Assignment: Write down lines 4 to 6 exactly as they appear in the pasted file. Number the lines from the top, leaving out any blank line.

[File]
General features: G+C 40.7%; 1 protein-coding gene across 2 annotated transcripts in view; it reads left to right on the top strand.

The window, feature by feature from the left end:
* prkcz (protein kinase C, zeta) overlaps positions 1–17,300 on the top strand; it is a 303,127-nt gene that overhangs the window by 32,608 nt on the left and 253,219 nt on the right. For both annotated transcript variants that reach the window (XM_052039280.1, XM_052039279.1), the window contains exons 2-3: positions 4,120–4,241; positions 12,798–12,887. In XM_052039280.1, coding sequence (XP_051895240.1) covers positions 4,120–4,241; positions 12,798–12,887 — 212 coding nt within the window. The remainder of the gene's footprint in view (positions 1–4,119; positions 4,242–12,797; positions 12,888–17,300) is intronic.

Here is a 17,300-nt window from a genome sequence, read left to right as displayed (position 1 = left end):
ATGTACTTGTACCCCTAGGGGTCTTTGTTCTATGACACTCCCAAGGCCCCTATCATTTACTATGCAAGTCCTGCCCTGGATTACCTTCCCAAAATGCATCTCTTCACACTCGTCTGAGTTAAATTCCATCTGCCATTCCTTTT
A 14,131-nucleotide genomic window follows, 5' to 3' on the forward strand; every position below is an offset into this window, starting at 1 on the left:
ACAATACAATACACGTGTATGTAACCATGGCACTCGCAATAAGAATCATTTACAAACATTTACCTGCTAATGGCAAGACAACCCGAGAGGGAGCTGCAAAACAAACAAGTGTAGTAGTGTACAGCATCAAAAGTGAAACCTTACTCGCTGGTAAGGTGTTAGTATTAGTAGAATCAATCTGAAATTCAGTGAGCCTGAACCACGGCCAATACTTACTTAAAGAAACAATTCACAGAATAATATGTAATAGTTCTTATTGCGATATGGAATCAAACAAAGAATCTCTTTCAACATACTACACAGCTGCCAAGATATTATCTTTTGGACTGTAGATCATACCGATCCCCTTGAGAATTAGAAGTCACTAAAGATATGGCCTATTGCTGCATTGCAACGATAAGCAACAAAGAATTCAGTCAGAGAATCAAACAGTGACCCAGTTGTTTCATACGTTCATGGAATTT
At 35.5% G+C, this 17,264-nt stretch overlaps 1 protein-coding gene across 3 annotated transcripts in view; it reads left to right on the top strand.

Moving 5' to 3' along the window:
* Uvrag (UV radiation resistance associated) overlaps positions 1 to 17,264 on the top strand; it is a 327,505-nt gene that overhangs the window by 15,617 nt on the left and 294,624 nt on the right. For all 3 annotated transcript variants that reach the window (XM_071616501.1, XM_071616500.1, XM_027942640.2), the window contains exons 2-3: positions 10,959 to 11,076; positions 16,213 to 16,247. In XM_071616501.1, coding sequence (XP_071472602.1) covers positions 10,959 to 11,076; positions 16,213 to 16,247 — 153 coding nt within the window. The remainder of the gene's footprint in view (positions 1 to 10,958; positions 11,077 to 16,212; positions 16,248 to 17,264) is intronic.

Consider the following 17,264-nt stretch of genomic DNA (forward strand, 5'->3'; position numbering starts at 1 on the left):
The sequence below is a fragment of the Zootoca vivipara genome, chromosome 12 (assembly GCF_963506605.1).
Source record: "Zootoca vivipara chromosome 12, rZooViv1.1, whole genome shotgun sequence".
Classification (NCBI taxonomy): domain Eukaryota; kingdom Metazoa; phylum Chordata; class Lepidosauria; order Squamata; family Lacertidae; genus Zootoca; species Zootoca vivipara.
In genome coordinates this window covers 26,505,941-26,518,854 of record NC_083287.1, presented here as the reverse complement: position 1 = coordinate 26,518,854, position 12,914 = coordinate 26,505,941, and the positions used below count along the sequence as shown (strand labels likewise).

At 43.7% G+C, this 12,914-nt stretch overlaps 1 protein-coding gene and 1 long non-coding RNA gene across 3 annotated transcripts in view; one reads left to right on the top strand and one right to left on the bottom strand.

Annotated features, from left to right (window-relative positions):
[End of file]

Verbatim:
Here is a 17,300-nt window from a genome sequence, read left to right as displayed (position 1 = left end):
ATGTACTTGTACCCCTAGGGGTCTTTGTTCTATGACACTCCCAAGGCCCCTATCATTTACTATGCAAGTCCTGCCCTGGATTACCTTCCCAAAATGCATCTCTTCACACTCGTCTGAGTTAAATTCCATCTGCCATTCCTTTT
A 14,131-nucleotide genomic window follows, 5' to 3' on the forward strand; every position below is an offset into this window, starting at 1 on the left: